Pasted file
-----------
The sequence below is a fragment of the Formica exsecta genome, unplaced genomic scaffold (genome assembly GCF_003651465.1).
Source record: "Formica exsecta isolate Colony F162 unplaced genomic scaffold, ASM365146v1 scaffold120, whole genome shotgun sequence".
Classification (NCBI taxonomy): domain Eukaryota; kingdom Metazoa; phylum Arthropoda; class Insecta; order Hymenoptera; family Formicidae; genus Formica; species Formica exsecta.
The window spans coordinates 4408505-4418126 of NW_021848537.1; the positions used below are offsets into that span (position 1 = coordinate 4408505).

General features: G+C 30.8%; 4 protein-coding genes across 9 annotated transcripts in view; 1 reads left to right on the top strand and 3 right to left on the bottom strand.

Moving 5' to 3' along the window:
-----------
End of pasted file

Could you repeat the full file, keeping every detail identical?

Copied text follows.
The sequence below is a fragment of the Formica exsecta genome, unplaced genomic scaffold (genome assembly GCF_003651465.1).
Source record: "Formica exsecta isolate Colony F162 unplaced genomic scaffold, ASM365146v1 scaffold120, whole genome shotgun sequence".
Classification (NCBI taxonomy): domain Eukaryota; kingdom Metazoa; phylum Arthropoda; class Insecta; order Hymenoptera; family Formicidae; genus Formica; species Formica exsecta.
The window spans coordinates 4408505-4418126 of NW_021848537.1; the positions used below are offsets into that span (position 1 = coordinate 4408505).

General features: G+C 30.8%; 4 protein-coding genes across 9 annotated transcripts in view; 1 reads left to right on the top strand and 3 right to left on the bottom strand.

Moving 5' to 3' along the window: